26 January 2024: The Court of Appeal today gave judgment in Iconix v Dream Pairs reversing the trial judge, Miles J, and holding UMBRO’s famous “double diamond” logo to be infringed by the footwear logo used by Dream Pairs.
The trial judge, Miles J, had dismissed Umbro’s claim, holding that there was no likelihood of confusion, focusing in particular on photographs of the footwear in Amazon listings.
On appeal, Umbro argued that the Judge had wrongly compared the marks, over-analysing elements within them, and had failed properly to consider post-sale confusion – i.e. confusion of consumers who may first encounter the Dream Pairs sign not at the point of purchase but when being worn by another person who had purchased them, typically looking down at an angle at their feet. That perspective resulted in a flattening of the Dream Pairs logo, making it more like Umbro’s.
Allowing the appeal, Arnold LJ noted that the doctrine of post-sale confusion was now well established (referring by way of example to the recent Samsung v Swatch appeal in which he gave the leading judgment). Moreover it was right to consider the post- sale context where significant numbers of consumers typically first encounter trade marks in that way for those goods.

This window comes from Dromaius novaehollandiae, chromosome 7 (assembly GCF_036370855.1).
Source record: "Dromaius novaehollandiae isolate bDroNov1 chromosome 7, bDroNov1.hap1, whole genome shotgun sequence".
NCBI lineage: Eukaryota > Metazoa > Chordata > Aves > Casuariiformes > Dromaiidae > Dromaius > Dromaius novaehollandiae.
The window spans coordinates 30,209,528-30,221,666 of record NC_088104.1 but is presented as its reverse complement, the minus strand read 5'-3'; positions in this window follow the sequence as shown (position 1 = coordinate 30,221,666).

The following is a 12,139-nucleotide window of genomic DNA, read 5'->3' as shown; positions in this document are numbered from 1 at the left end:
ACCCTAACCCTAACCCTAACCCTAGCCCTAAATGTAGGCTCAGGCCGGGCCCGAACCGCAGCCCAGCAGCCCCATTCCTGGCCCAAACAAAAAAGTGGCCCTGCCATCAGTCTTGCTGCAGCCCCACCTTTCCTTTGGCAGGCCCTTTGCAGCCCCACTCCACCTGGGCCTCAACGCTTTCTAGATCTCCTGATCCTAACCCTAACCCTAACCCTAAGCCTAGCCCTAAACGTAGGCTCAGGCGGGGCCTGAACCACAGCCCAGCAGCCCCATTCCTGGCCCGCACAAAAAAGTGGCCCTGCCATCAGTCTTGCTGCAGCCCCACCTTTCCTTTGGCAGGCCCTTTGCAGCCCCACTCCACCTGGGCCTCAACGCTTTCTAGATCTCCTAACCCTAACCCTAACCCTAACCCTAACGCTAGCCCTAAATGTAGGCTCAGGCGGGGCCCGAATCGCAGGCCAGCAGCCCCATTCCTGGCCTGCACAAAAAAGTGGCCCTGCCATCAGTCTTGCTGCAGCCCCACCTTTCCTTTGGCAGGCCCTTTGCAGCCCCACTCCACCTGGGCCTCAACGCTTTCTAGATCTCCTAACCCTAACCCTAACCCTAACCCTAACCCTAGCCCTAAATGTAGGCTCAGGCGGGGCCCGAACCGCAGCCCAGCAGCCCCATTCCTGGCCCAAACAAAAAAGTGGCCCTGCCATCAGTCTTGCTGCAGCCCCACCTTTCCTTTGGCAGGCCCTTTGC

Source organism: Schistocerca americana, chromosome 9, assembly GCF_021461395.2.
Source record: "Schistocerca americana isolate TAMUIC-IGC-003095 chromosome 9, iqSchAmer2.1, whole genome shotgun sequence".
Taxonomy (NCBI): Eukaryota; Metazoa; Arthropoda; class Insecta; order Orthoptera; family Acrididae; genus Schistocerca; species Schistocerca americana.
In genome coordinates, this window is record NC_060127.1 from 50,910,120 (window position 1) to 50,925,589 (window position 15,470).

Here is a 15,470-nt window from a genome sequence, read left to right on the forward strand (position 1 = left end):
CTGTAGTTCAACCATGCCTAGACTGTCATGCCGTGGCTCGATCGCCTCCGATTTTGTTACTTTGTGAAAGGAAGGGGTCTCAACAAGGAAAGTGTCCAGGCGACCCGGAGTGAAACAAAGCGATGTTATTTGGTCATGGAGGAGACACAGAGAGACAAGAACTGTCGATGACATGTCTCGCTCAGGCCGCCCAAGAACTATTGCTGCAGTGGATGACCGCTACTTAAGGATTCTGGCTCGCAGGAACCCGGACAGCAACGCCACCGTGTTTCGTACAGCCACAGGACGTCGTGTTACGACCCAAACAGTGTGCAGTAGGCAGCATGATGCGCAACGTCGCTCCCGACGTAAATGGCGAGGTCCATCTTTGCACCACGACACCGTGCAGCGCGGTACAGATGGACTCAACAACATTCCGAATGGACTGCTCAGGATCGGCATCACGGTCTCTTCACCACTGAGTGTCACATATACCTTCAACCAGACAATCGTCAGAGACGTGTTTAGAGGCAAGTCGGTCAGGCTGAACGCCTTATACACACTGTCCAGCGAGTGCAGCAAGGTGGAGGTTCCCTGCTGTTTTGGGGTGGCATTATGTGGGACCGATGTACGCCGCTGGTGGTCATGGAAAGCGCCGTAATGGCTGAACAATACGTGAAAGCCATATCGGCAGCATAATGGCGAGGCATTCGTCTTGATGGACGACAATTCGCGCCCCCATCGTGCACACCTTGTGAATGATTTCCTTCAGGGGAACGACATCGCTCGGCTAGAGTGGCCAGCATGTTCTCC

The case illustrates the protection afforded to iconic marks like Umbro’s double diamond. It also contains lessons for those adopting or clearing new trade marks in that they need to consider not just a side by side comparison but real world use in typical contexts, including the post-sale context.
Simon Malynicz K.C. and Tom St Quintin acted for the successful appellants, Iconix (Umbro), instructed by Brandsmiths.